Author Archives: William Van Ornum, Ph.D.

Dealing with Depression

There is a handy paperback to help those with depression: Feeling Good by Dr. David Burns. It is not the typical self-help book in that it is based on cognitive therapy research. There are many types of charts and plans that can be done as the book is read. All of these are intended to […]

Special Needs Children in Harder Economic Times

Parents of special-needs children know this, but others might not. Viz., there is a continuum of care and interventions for special-needs children. During the past 32 years, since the enactment of Public Law 94-142 (PL 94-142), different programs of different intensities (and expense) change, depending on the political or economic climate of the times. For […]

Genetic Research and Mental Health

The New York Times recently reported on cutting-edge research with direct implications for mental health. Genetic researchers discovered a variety of gene mutations in the genes affecting the enzymes produced by the liver: chemicals that are the first step in changing psychiatric drugs into other chemicals that can then influence the brain. (The variety of […]

Aging Well!

There is a great book that has been out several years now: Aging Well by Dr. George Vailland. He is a psychiatrist and long-time researcher. Vailland studied three different groups from radically different backgrounds, levels of IQ, and income. He sought to find the best predictor of aging well. It was not cholesterol. It was […]

Watch out for Dual Roles

Lately in the media there has been great attention toward physicians who do research and also have a financial interest in a drug company or receive benefits from a drug company. At least one profession cautions against such “dual roles.” The primary and over-riding loyalty of mental health clinicians is to their clients. although there […]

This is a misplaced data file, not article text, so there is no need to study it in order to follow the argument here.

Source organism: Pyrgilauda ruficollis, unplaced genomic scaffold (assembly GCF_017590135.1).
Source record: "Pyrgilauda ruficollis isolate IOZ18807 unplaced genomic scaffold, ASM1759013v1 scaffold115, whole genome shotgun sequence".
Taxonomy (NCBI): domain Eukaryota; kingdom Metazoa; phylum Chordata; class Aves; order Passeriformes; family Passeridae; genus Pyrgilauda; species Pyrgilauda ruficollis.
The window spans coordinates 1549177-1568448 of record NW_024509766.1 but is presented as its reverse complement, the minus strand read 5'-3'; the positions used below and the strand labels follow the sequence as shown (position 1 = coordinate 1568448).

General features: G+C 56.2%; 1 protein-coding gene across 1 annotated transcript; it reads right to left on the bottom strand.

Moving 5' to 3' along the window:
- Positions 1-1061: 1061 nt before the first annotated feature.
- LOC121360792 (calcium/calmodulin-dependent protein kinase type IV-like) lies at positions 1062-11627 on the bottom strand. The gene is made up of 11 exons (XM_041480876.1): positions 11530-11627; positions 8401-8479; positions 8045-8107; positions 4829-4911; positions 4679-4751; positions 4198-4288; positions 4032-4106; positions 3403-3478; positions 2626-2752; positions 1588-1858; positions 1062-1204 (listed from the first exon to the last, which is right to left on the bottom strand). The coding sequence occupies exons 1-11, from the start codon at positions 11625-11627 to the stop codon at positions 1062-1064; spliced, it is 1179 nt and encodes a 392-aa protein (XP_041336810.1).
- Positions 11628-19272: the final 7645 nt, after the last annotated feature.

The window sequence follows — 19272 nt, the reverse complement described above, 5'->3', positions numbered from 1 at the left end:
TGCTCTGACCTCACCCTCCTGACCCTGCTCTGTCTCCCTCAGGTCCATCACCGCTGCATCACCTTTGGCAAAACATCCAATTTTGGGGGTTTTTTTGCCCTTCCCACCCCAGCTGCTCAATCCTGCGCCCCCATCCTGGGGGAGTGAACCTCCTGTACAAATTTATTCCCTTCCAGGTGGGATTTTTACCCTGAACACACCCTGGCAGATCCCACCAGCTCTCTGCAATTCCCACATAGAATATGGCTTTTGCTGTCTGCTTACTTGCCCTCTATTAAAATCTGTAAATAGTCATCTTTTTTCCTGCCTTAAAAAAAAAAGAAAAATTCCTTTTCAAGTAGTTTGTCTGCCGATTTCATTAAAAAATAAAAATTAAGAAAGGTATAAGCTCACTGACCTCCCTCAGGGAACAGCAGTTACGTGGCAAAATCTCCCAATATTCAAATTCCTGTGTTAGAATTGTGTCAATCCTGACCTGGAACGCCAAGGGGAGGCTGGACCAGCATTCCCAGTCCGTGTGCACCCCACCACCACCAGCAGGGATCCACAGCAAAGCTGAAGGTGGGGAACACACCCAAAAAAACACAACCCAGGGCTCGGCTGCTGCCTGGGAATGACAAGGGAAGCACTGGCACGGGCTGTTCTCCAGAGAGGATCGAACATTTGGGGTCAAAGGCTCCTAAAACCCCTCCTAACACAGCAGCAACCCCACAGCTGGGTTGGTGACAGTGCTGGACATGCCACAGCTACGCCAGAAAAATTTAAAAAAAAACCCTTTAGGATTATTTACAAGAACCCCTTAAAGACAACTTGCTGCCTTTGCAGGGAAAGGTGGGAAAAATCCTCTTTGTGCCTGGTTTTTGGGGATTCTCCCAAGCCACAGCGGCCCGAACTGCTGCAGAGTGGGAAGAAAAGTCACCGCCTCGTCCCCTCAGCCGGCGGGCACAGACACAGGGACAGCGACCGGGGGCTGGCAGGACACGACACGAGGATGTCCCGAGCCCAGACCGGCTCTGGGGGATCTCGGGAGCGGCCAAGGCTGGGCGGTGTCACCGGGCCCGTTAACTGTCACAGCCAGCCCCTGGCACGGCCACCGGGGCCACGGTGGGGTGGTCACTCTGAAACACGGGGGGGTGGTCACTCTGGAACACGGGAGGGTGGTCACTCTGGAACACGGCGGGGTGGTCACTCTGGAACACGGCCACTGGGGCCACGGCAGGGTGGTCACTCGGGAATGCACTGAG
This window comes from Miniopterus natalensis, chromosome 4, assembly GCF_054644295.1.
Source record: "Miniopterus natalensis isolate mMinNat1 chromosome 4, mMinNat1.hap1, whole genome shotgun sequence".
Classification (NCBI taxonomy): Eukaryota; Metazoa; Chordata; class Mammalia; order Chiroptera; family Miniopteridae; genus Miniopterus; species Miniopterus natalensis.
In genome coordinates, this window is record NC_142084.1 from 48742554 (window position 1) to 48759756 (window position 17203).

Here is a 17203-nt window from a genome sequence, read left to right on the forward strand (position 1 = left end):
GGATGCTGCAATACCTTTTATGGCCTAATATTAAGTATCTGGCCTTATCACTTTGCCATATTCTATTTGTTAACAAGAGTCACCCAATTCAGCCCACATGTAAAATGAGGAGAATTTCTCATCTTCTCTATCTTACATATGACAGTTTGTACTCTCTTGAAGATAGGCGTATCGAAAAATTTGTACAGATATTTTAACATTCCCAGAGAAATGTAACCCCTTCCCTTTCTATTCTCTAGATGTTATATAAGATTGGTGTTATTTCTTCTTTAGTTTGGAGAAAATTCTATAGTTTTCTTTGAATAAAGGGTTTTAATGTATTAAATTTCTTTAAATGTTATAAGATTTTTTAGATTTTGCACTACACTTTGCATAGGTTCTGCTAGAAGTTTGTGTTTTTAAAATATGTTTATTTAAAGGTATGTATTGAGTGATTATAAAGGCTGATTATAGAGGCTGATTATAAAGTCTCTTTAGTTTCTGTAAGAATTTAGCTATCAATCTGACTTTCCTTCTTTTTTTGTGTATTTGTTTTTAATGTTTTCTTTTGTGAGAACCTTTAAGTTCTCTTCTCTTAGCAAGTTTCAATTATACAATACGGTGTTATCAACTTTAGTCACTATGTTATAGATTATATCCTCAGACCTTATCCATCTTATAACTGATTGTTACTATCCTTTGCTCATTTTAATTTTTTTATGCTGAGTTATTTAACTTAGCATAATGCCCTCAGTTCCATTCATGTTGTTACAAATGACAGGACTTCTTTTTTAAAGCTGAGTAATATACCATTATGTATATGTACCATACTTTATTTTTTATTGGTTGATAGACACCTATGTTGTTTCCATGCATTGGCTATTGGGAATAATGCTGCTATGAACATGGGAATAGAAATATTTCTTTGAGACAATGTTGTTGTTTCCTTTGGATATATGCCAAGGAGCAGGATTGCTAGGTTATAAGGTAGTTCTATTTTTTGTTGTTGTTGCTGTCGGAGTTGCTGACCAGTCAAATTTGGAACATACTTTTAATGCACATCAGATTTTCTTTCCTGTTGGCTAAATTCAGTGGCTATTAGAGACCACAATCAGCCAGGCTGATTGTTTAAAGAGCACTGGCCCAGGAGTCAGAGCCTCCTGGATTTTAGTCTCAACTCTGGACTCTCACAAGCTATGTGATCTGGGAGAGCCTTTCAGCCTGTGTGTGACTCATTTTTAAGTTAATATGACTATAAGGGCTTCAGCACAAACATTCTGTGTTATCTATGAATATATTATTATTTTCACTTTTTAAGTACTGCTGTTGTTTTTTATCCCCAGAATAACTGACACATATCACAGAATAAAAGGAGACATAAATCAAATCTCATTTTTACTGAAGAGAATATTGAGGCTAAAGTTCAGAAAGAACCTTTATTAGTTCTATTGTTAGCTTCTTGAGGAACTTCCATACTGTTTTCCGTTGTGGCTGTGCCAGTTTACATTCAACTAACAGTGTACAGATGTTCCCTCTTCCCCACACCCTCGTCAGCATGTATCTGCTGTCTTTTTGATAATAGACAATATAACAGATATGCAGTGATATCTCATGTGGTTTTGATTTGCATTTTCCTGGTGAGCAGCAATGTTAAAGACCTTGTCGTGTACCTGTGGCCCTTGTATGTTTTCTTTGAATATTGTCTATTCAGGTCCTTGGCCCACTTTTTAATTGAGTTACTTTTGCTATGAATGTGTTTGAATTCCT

The Psychology of Gratitude

On this Thanksgiving Holiday it’s great to know that mental health professionals are more and more emphasizing GRATITUDE in their therapies and publications. Just one example is Martin Seligman’s book on POSITIVE PSYCHOLOGY. While insight about the past can be helpful for some, an attitude of appreciation for life in the here-and-now is a good […]

Preschool Intervention

Now that preschool classes are under full swing, there may be some parents who wonder if their own child is keeping up with milestones. A common reaction of all us may be to try to look at the bright side and call this a “stage” or something “that will be grown out of.” Yes, it […]

Learn about Down Syndrome

Here is the link for the American Down Syndrome Association: National Association of Down Syndrome

Reaching an Autistic Teenager

An excellent feature story about a young man with autism is in the Sunday New York Times for Sunday, October 19, 2008: Reaching an Autistic Teenager

American Psychological Association

The American Psychological Association, a group of over 100,000 psychologists in the U.S.A., offers helpful information for professionals as well as the public on its website: click here for APA link

The Bipolar Child

An outstanding article appeared in The New York Times Magazine on September 14, 2008: click here for bipolar children article Reading this will provide anyone with a greater understanding of bipolar children and the problems that they and their families face. There is hope for the future, as advances in psychopharmacology, genetic tests for liver […]